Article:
Even if a defendant’s acts fall within the specifics of the Long-Arm Statute, that does not mean that the exercise of jurisdiction over her is proper. The exercise of jurisdiction must be consistent with due process and the quality and nature of her acts must be such that it is reasonable and fair to require her to conduct her defense in Illinois. In Re Marriage of Brown, 506 N.E.2d 727, 729 (Ill.App. 1987) (court did not have in personam jurisdiction over non-resident defendant and could not resolve issues of property division, maintenance, or support though it could dissolve the marriage).
The purpose of the phrase “as to any cause of action arising from the doing of any of such acts” in the Long-Arm statute is to insure that there is a close relationship between a cause of action against a non-resident defendant and his jurisdictional activities. In Re Marriage of Brown, 506 N.E.2d 727, 730-731 (Ill.App. 1987) (defendant’s sending of letters into Illinois do not affect property division or support issues and do not bestow personal jurisdiction upon court although it could dissolve the marriage).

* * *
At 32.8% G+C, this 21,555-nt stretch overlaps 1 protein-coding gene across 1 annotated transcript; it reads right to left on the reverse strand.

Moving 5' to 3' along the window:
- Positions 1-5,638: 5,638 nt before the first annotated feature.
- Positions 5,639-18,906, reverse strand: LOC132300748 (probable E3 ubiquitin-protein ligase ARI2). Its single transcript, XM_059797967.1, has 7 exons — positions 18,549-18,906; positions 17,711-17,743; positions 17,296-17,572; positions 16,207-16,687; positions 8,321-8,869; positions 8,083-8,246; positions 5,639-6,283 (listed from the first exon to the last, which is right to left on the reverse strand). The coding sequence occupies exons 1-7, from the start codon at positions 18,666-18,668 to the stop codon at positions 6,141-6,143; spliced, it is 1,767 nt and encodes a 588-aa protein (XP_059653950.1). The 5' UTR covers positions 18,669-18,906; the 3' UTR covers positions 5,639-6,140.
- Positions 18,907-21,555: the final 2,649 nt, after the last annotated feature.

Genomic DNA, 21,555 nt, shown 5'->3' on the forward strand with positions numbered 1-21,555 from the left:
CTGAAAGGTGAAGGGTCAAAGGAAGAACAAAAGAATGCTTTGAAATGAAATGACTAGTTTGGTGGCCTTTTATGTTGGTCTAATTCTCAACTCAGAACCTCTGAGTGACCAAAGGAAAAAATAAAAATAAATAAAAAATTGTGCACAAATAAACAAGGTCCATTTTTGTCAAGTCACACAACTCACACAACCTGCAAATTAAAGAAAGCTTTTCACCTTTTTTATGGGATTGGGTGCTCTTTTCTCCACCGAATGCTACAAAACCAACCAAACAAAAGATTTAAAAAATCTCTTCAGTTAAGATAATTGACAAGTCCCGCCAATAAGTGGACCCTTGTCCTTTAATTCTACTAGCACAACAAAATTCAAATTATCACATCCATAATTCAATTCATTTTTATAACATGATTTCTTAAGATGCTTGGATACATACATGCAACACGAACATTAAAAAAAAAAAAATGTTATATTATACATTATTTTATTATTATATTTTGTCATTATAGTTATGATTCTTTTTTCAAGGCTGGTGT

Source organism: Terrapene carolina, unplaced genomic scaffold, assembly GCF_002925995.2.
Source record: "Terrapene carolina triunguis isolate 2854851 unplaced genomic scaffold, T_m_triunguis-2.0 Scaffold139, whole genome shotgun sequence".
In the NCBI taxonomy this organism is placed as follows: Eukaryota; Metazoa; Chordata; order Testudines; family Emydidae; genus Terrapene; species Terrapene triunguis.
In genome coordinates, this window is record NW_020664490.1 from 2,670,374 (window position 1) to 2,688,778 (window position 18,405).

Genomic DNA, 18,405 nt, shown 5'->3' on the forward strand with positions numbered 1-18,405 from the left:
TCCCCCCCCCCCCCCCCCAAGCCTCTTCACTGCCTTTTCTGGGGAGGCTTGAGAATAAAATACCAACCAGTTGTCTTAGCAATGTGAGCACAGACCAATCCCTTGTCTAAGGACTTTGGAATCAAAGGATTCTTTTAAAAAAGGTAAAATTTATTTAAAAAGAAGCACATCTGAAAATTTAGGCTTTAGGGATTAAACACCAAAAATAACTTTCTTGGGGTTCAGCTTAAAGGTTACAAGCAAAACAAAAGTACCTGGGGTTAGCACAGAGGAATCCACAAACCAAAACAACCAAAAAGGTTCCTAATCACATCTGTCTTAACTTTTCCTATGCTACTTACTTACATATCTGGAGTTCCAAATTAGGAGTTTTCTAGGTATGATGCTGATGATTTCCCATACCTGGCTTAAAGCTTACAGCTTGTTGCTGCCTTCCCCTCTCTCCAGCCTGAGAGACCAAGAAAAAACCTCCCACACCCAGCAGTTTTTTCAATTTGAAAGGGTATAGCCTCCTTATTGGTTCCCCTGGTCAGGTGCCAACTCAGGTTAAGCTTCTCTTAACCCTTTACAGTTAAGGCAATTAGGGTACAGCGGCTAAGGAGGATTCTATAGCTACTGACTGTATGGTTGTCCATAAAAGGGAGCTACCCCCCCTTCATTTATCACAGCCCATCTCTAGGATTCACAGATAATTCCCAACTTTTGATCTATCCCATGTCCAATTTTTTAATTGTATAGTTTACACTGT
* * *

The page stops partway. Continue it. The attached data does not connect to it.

Courts are trending towards a focus on constitutional standards rather than the specifics of the Long-Arm Statute. “Literally interpreted, subsection (c) (the catch-all provision) makes the basis for exercising jurisdiction solely a constitutional analysis. Subsection (c) should obviate the need for the defendant to have committed one of the enumerated acts in subsection (a) and allow the inquiry to go directly to state and federal due process considerations.” The Long Reach ofIllinois’ Long-Arm Statute: The Catch-All Provision,” Eric D. Anderson,Illinois Bar Journal, October, 1996, 84 Ill. B.J. 504. In Gordon v. Gordon, 887 N.E.2d 35 (Ill.App. 2008) the former wife moved to Illinoisafter the parties had been divorced in Florida. She filed a tort lawsuit for intentional and negligent infliction of emotional distress. The allegations dealt with the former husband’s alleged noncompliance with the Florida divorce decree. It was noted that most of the allegations never reached into Illinois, except for two acts alleged: an email sent into Illinois, and a call to the Illinois Department of Children and Family Services which initiated an investigation. It was held that those events did result in some contact but were insufficient to require the defendant to litigate in Illinois. In Illinois the Long-Arm statute was supplemented with a “catchall” provision, stating that a court may exercise jurisdiction on any other basis (in addition to specific acts set forth in the Long-Arm statute) permitted by either the United States or the Illinois Constitutions. Many states now have catchall provisions (and a trend may be emerging to make the catchall provision the exclusive provision, such as in California, Cal. Civ. Proc. Code 410.10). These are considered to be co-extensive with the due process requirements generally said to be the International Shoe minimum contacts test. International Shoe Company v. Washington, 326 U.S, 310, 316 (1945). Therefore, a trial court must determine whether “1) the nonresident defendant has sufficient minimum contacts with the forum state; 2) the cause of action arises from these contacts; and 3) it is reasonable to require the defendant to litigate in the forum state.” 887 N.E.2d at 39. As to the third requirement, in determining whether it is reasonable to require the defendant to litigate in the forum state, a trial court must consider: “1) the burden on the defendant; 2) the forum state’s interest in adjudicating the dispute; 3) the plaintiff’s interest in obtaining convenient and effective relief; 4) the interstate judicial system’s interest in obtaining the most efficient resolution of the action; and 5) the shared interests of the several states in advancing fundamental social policies.” Id.